Van Dam v. Astrue

Filing 14

ORDER that Defendant's administrative decision denying benefits is affirmed. The Clerk is directed to terminate this action. Signed by Judge David G Campbell on 10/20/11. (DMT)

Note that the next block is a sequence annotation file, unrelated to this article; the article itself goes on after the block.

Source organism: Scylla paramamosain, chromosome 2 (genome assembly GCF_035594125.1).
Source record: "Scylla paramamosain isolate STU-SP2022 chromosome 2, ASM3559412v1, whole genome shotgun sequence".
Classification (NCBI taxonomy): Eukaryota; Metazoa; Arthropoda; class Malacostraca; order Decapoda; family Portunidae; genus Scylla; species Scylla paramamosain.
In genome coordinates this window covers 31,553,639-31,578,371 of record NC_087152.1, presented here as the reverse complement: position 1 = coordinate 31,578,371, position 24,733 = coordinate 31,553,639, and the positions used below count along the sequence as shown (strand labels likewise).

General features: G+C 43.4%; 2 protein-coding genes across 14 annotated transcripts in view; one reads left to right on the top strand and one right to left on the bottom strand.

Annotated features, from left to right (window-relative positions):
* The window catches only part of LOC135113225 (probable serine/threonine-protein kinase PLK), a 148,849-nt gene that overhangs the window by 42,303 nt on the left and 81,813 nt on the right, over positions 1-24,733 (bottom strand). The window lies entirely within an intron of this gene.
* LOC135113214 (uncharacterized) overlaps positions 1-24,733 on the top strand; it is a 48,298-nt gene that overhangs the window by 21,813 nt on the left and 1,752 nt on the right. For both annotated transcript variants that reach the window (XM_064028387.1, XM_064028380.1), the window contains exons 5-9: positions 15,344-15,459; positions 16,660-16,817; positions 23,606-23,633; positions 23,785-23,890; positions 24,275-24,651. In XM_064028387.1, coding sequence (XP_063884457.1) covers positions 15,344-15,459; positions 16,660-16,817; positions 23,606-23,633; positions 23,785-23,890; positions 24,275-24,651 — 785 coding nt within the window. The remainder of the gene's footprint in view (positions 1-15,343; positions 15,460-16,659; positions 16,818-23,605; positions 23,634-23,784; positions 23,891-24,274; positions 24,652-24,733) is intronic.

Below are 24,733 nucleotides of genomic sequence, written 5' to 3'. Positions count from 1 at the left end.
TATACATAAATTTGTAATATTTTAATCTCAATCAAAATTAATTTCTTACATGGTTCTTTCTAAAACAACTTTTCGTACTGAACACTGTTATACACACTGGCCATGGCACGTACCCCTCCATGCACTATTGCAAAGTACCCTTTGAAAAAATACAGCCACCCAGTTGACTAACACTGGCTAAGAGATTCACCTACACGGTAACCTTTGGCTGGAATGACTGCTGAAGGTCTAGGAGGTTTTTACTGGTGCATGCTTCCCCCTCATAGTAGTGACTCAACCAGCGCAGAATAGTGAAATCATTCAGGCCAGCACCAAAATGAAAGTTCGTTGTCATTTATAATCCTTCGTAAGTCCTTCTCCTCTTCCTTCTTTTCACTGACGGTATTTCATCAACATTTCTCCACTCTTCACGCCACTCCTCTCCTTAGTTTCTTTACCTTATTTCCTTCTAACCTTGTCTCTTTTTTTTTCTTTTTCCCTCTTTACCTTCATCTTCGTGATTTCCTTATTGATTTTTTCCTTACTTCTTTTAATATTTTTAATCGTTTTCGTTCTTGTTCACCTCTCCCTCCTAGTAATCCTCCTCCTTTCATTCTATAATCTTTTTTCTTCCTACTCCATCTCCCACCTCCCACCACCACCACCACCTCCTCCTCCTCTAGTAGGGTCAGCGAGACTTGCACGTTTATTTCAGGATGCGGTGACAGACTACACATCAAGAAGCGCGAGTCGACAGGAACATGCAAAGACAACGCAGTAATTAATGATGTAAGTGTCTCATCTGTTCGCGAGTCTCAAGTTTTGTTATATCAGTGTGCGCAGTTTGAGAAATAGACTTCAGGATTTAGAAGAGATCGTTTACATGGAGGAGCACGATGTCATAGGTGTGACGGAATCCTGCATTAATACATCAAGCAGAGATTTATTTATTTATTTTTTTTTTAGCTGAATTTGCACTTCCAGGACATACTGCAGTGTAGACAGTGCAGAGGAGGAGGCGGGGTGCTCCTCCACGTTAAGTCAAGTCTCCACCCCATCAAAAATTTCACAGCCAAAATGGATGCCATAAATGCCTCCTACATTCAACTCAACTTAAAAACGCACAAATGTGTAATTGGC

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1 WO 2 3 4 5 6 IN THE UNITED STATES DISTRICT COURT 7 FOR THE DISTRICT OF ARIZONA 8 9 Todd Van Dam, No. CV11-0956-PHX-DGC Plaintiff, 10 11 vs. 12 ORDER Michael J. Astrue, Commissioner of Social Security, 13 Defendant. 14 15 16 17 18 19 20 21 22 23 24 25 26 27 28 Plaintiff filed an application for supplemental security income (SSI) on April 29, 2008, claiming a disability onset date of April 1, 2011 due to mental impairments. TR 19. The application was denied initially on July 30, 2008 and again on October 8, 2008. Id. A hearing before an administrative law judge (ALJ) was held on December 9, 2009. Id. The administrative law judge (ALJ) issued a decision on February 19, 2010, finding that Plaintiff was not disabled within the meaning of the Social Security Act. TR 16-32. This decision became Defendant’s final decision when the Appeals Council denied review. TR 1-3. Plaintiff commenced this action for judicial review pursuant to 42 U.S.C. § 405(g). For the reasons that follow, the Court will affirm Defendant’s decision. II. Standard of Review. Defendant’s decision to deny benefits will be vacated “only if it is not supported by substantial evidence or is based on legal error.” Robbins v. Soc. Sec. Admin., 466 F.3d 880, 882 (9th Cir. 2006). “‘Substantial evidence’ means more than a mere 1 scintilla, but less than a preponderance, i.e., such relevant evidence as a reasonable mind 2 might accept as adequate to support a conclusion.” Id. To determine whether substantial 3 evidence supports Defendant’s decision, the Court must review the administrative record 4 as a whole, weighing both the evidence that supports the decision and the evidence that 5 detracts from it. Reddick v. Charter, 157 F.3d 715, 720 (9th Cir. 1998). If there is 6 sufficient evidence to support Defendant’s determination, the Court cannot substitute its 7 own determination. See Young v. Sullivan, 911 F.2d 180, 184 (9th Cir. 1990). 8 III. Analysis. 9 Plaintiff claims that (1) the ALJ’s determination that Plaintiff is unable to sustain 10 work on a regular and continuous basis due to substance abuse is not based on substantial 11 evidence; (2) the ALJ did not accord adequate weight to the opinions of Plaintiff’s 12 treating physicians in conformity with 20 C.F.R. § 404.1527; and (3) the ALJ should 13 have considered Plaintiff’s borderline personality as a severe and disabling condition. 14 Doc. 10. 15 A. Substance Abuse as a Material Contributing Factor. 16 Whether a claimant is disabled is determined using a five-step sequential 17 evaluation process. The claimant bears the burden in steps one through four. To 18 establish disability the claimant must show (1) he is not currently working, (2) he has a 19 severe medically determinable physical or mental impairment, and (3) the impairment 20 meets or equals a listed impairment or (4) his residual functional capacity (RFC) 21 precludes him from performing his past work. 20 C.F.R. § 416.920(a). At step five, the 22 Commissioner bears the burden of showing that the claimant has the RFC to perform 23 other work that exists in substantial numbers in the national economy. Id. 24 The ALJ found that Plaintiff suffers severe impairments of schizoaffective 25 disorder, depressive disorder, and substance abuse. TR 22. The ALJ found that these 26 impairments do not individually or in combination meet the criteria for severity listed in 27 20 C.F.R. § 416.920(d). Considering Plaintiff’s age, education, work experience, and 28 RFC impaired by substance abuse, the ALJ determined that there are no jobs that exist in -2- 1 significant numbers in the national economy that Plaintiff can perform. TR 28. “With 2 substance abuse, [Plaintiff] is unable to meet the basic mental demands of competitive 3 unskilled work on a sustained basis.” TR 29. 4 Notwithstanding this initial disability determination, the ALJ was required to 5 perform an additional analysis in light of Plaintiff’s medical record of substance abuse. 6 The Commissioner “must determine whether [a claimant’s] drug addiction or alcoholism 7 is a contributing factor material to the determination of disability . . . .” 20 C.F.R. 8 § 416.935(a). The key factor is whether the Commissioner would still find the claimant 9 disabled if he stopped using drugs or alcohol. 20 C.F.R. § 416.935(b). An individual is 10 not considered “disabled” for the purposes of receiving SSI “if alcoholism or drug 11 addiction would . . . be a contributing factor material to the Commissioner’s 12 determination that the individual is disabled.” 42 U.S.C. § 1382c(3)(J). 13 Plaintiff did not meet his burden of showing that his substance abuse was not 14 material. See Parra v. Astrue, 481 F.3d 742, 748-50 (9th Cir. 2007). Plaintiff’s medical 15 records are replete with diagnoses and his own admissions of alcohol dependence. 16 TR 22-23, 223, 226-27, 278, 320. The medical evidence, as well as Plaintiff’s own 17 reports and hearing testimony, indicate that Plaintiff has not complied with the medical 18 regimens prescribed by his physicians. 19 medication, declined substance abuse treatment, and declined inpatient care. TR 223, 20 301-02, 305. Plaintiff notes that he did not consume alcohol while incarcerated and 21 “continued to have difficulties dealing with stress, self-mutilated, reported seeing bugs, 22 expressed anger, and was described as pessimistic,” and argues that this evidence 23 supports a finding of disability independent of substance abuse. Doc. 10, at 4. However, 24 it is insufficient to show that limitations exist independent of substance abuse. Plaintiff 25 must prove that these remaining limitations are disabling. See 20 C.F.R. § 416.935(b) 26 (“If we determine that your remaining limitations would not be disabling, we will find 27 that your drug addiction or alcoholism is a contributing factor material to the 28 determination of disability.”) (emphasis added). Plaintiff self-discontinued anti-psychotic -3- 1 The ALJ properly considered the entire record in analyzing which limitations 2 would remain if the substance abuse stopped and whether they would be disabling. The 3 ALJ considered medical evidence that Plaintiff may have mild-to-moderate difficulty 4 interacting appropriately with the public and moderate difficulty responding to 5 supervisory criticism, getting along with co-workers, and sustaining concentration. 6 TR 29. The ALJ also considered that Plaintiff would not have problems with personal 7 care, preparing simple meals, and performing household chores. TR 144-51, 281-84. 8 Plaintiff is able to pay his bills, count change, and handle a checking account. TR 144- 9 51. The ALJ determined that if Plaintiff stopped his substance abuse, his mental health 10 symptoms would not prevent him from maintaining unskilled work and that his 11 remaining limitations would not be disabling. TR 29-31. 12 This determination meets the substantial evidence standard. “Where the evidence 13 is susceptible to more than one rational interpretation, one of which supports the ALJ’s 14 decision, the ALJ’s conclusion must be upheld.” Thomas v. Barnhart, 278 F.3d 947, 954 15 (9th Cir. 2002). Because substantial evidence supports the ALJ’s determination that 16 substance abuse is a contributing factor material to the disability determination, the Court 17 must uphold the ALJ’s decision that Plaintiff is not disabled within the meaning of the 18 Social Security Act and is ineligible for SSI. 42 U.S.C. § 1382c(3)(J). 19 B. Weight Accorded to Treating Physicians. 20 Regarding the weight that an ALJ should give to a particular medical opinion, the 21 Ninth Circuit distinguishes between the opinions of treating physicians, examining 22 physicians, and non-examining physicians. See Lester v. Chater, 81 F.3d 821, 830 23 (9th Cir. 1996). Generally, an ALJ should give greatest weight to a treating physician’s 24 opinion and more weight to the opinion of an examining physician than to one of a non- 25 examining physician. See Andrews v. Shalala, 53 F.3d 1035, 1040-41 (9th Cir. 1995); 26 20 C.F.R. § 416.927(d)(1), (2). 27 If a treating physician’s opinion is controverted by a non-treating physician’s 28 opinion, the ALJ must make findings setting forth “‘specific, legitimate reasons’ -4- 1 supported by substantial evidence in the record” for rejecting it. Murray v. Heckler, 2 722 F.2d 499, 502 (9th Cir. 1983). “The ALJ can ‘meet this burden by setting out a 3 detailed and thorough summary of the facts and conflicting clinical evidence, stating his 4 interpretation thereof, and making findings.’” 5 Magallanes v. Bowen, 881 F.2d 747, 751 (9th Cir. 1989)). Thomas, 278 F.3d at 957 (quoting 6 Practitioner Lusk was Plaintiff’s treating provider.1 Among the diagnoses she 7 provided in Plaintiff’s Supplemental Questionnaire were marked limitations with 8 understanding and remembering short, simple instructions and extreme limitations with 9 responding appropriately to work pressures in a usual work setting. TR 303-04. The 10 ALJ gave some weight to Practitioner Lusk’s opinion, but found that she did not 11 adequately address Plaintiff’s substance abuse and that her notes did not comport with the 12 Plaintiff’s overall treatment record. TR 27. The Court finds these to be specific reasons 13 for giving less weight to Practitioner Lusk’s opinions, and that the ALJ’s reasons are both 14 legitimate and supported by substantial evidence. As the ALJ noted, Drs. Vaughan, 15 Rabara, and Nagella all diagnosed Plaintiff with alcohol dependence. TR 22-23. The 16 ALJ also noted the following additional information from the medical records. In a July 17 2008 exam by Dr. Rabara, Plaintiff reported that he had 10 driving under the influence 18 offenses and that he last consumed alcohol “last night. I had a bunch.” Id. at 23. 19 Plaintiff reported that he drinks “every other day,” and admitted to recreational use of 20 marijuana. Id. Treatment notes from November of 2008 show that Plaintiff was “not 21 really” taking his medications, that he was still drinking, and that he smelled of alcohol 22 during the exam. TR 23. Practitioner Lusk’s notes from June of 2009 indicate that 23 Plaintiff reported he drinks beer every other day, as much as he can; that he declined 24 inpatient treatment and detoxification; and that he declined medications. Id. In October 25 of 2009, Practitioner Lusk noted that Plaintiff reported drinking one day and being hung 26 27 28 1 The Court does find it necessary to address the distinction between “acceptable medical sources” and “other sources” because the ALJ properly weighed Practitioner Lusk’s findings, and her status as a nurse practitioner would not alter the outcome. See Doc. 11, at 9-10; 20 C.F.R. § 415.913(a). -5- 1 over the next, that he usually drinks 15 beers at a time, and that he had not obtained his 2 medication for months. 3 summary of Plaintiff’s limitations on October 27, 2009, as well as this brief finding: 4 Plaintiff “has auditory hallucinations daily, at times constantly which interfere with his 5 functioning.” 6 regarding Plaintiff’s substance abuse and her own diagnoses of Plaintiff’s alcohol 7 dependence (TR 306, 311), Practitioner Lusk’s brief medical findings made no mention 8 of alcohol dependence (TR 303-304). The Court finds the ALJ’s reasons for according 9 her opinion less weight to be specific, legitimate, and supported by substantial evidence. TR 303. Id. at 23-24. Practitioner Lusk provided a check-the-box Despite the substantial information in the medical record 10 An ALJ need not accept such a treating physician’s opinion if it is brief, 11 conclusory, and unsupported by clinical findings. See Thomas, 278 F.3d at 956-57 12 (citing Matney v. Sullivan, 981 F.2d 1016, 1019 (9th Cir. 1992)). The ALJ found that Dr. 13 Vaughan’s assessments were not accompanied by appropriate clinical signs or findings, 14 and that he “simply ticked a box agreeing with the claimant’s statement of his 15 impairment.” 16 schizophrenia based on Plaintiff’s statement of his impairment. TR 219. Rather than 17 relying solely on this conclusory finding, the ALJ properly considered Dr. Vaughan’s 18 entire assessment. As the ALJ notes in his decision, Dr. Vaughan indicated that Plaintiff 19 admitted to poor compliance with medication, stating “[n]othing ever helps much. Beer 20 helps the best, but I don’t want to go there.” TR 22, 223. The ALJ concluded that 21 Plaintiff’s “noncompliance does not support the alleged intensity and duration of his 22 subjective complaints and limitations.” TR 26. The Court finds this to be a specific, 23 legitimate reason for giving less weight to Dr. Vaughan’s opinion and that this reason is 24 supported by substantial evidence of Plaintiff’s alcohol abuse in the record. See TR 22- 25 23. TR 27. Dr. Vaughan marked a box indicating that Plaintiff had 26 The ALJ is responsible for determining credibility, resolving conflicts in medical 27 testimony, and resolving ambiguities. Andrews, 53 F.3d at 1039. Some of the medical 28 reports opine that Plaintiff could not perform substantially gainful employment. TR 219, -6- 1 304. Others indicate that Plaintiff would be able to carry out simple instructions, adhere 2 to a schedule, and adapt adequately. 3 Plaintiff’s substance abuse. TR 223, 227, 278, 302, 305-318. To the extent that the 4 reports were ambiguous, e.g., Dr. Nagella’s report (“Todd is unable to seek gainful 5 employment and would not succeed in any employment setting due to his mental illness 6 as well as his history of substance abuse.”) (TR 302) (emphasis added), the ALJ acted 7 well within his power to weigh the evidence before him and make the determination that 8 Plaintiff’s substance abuse was a contributing factor material to his disability. The Court 9 does not find error in the ALJ’s analysis of the treating physician opinions. The Court 10 finds that the ALJ provided specific, legitimate reasons, supported by substantial 11 evidence in the record, for his assessment of the medical providers’ opinions. TR 283. Each of the medical reports cites 12 C. Procedure for Evaluating Mental Impairments. 13 Plaintiff alleges that the ALJ failed to use appropriate procedures for evaluating 14 his borderline personality as a severe impairment. The ALJ applied the requisite five- 15 step process. TR 21-29. He included borderline traits in his analysis of the severity of 16 Plaintiff’s impairments. TR 22; see 20 C.F.R. § 416.920(a)(3) (“We will consider all 17 evidence in your case record when we make a determination or decision whether you are 18 disabled.”); 20 C.F.R. § 416.920(a)(4)(ii) (“At the second step, we consider the medical 19 severity of your impairment(s).”) The Court finds that the ALJ sufficiently considered 20 Plaintiff’s borderline personality diagnosis in the five-step evaluation of his overall 21 mental impairments. 22 IT IS ORDERED: 23 1. Defendant’s administrative decision denying benefits is affirmed. 24 2. The Clerk is directed to terminate this action. 25 Dated this 20th day of October, 2011. 26 27 28 -7-